SHA Magazine Health & Beauty
What is eco-anxiety and how to manage it?
The impact of the effects of climate change is increasingly present in society and can lead to a deterioration of physical and mental health.
Climate change, global warming, extreme weather phenomena, reduction of the ecological footprint… If your commitment to caring for the planet and protecting the environment translates into a deterioration of your physical and mental health, it is likely that you are suffering from eco-anxiety. As Cinthya Molina, psychologist at SHA Wellness Clinic, tells us, “the American Psychological Association (APA) defines eco-anxiety as the chronic fear of environmental cataclysm caused by observing the seemingly irrevocable impact of climate change and the associated concern for the future of oneself and future generations. I would say it is more like an acute fear or an intense rational fear of the world coming to an end, caused by the obvious signs of climate change, such as environmental pollution, litter in the oceans, overexploitation of natural resources or rising sea levels. Eco-anxiety is closer to phobias, although these are irrational and climate change has a proven scientific basis. Moreover, this catastrophic feeling is heightened in people who have children because they think more about the future.
Constant overexposure to information, sometimes contradictory, also plays an important role in causing eco-anxiety and obsessive behaviours stemming from the certainty that the future of the Earth is under threat. But, as Cinthya explains, “it’s not so much the information itself, but how it is communicated. There is still a tendency to give fear messages like ‘if you don’t recycle, the world will end’. But that’s not how the human mind works. If you really want a message to get through and have a positive impact, it is better to do it through reinforcement, i.e. “if you do this, you can avoid that”.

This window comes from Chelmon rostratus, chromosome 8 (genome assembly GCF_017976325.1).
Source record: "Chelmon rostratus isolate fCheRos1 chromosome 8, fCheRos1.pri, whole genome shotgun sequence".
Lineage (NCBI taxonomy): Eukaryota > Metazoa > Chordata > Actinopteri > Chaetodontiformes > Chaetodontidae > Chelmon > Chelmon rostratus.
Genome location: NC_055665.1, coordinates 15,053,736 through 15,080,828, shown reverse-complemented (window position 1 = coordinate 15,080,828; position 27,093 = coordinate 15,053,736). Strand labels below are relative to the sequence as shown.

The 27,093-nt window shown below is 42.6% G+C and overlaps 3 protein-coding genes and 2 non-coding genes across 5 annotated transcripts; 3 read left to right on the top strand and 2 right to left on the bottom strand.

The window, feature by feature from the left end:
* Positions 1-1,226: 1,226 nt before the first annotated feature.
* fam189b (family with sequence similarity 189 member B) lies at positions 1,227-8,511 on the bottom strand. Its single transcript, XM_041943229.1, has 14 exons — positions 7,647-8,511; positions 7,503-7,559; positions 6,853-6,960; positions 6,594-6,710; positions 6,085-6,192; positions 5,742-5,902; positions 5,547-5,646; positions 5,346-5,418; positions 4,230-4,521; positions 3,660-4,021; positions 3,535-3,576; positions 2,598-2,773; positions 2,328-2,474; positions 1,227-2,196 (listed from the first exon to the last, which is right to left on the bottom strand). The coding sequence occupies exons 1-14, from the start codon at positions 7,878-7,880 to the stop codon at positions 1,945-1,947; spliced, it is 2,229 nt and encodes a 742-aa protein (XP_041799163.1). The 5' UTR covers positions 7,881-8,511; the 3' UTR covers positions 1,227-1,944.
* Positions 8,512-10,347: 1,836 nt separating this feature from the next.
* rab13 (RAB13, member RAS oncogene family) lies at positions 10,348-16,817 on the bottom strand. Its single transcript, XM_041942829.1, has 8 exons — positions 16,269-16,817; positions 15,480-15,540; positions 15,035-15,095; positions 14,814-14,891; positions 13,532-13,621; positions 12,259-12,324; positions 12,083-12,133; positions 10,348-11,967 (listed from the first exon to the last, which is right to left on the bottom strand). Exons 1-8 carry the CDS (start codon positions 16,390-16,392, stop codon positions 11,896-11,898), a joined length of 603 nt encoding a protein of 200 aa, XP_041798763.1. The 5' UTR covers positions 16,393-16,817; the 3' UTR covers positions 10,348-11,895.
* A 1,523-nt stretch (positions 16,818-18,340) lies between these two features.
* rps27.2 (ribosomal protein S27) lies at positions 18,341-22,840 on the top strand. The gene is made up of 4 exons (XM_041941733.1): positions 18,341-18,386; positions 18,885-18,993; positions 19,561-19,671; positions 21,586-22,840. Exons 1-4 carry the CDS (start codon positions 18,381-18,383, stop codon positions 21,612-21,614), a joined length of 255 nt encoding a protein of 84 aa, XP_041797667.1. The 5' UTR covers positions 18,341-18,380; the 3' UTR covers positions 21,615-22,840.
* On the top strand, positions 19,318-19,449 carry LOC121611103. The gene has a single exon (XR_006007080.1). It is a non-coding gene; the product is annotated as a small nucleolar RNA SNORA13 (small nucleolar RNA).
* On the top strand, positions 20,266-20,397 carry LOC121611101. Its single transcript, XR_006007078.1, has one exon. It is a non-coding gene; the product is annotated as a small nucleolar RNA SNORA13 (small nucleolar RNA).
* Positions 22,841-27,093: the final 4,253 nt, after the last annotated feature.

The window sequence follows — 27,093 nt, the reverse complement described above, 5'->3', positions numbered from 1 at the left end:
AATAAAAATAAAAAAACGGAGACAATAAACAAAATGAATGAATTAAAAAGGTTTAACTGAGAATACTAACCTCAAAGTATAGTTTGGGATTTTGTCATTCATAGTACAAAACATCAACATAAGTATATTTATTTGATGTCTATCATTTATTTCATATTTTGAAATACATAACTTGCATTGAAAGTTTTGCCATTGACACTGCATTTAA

Eco-anxiety has the same symptoms as typical mild anxiety, such as stress, problems sleeping, eating and concentrating, nervousness, tension, tiredness, drowsiness, depression or a sense of impending danger. When someone suffering from eco-anxiety does their best to reduce their ecological footprint and do their bit to protect the environment, they feel instantly better because they have a satisfying sense of control. But, as Cinthya explains, “it’s a false sense of control. These people are like obsessives, who think they are going to be constantly contaminated by a virus and are washing their hands all day long. There is no doubt that being involved in the fight against climate change is a positive thing both individually and collectively. Recycling, doing sustainable activities such as creating an urban garden, using non-polluting means of transport such as bicycles and avoiding those that are, such as flying, following a diet based on organic food or making responsible use of water and electricity consumption reinforce the commitment to the planet and reduce anxiety. But be careful, because they can turn into an obsessive-compulsive disorder.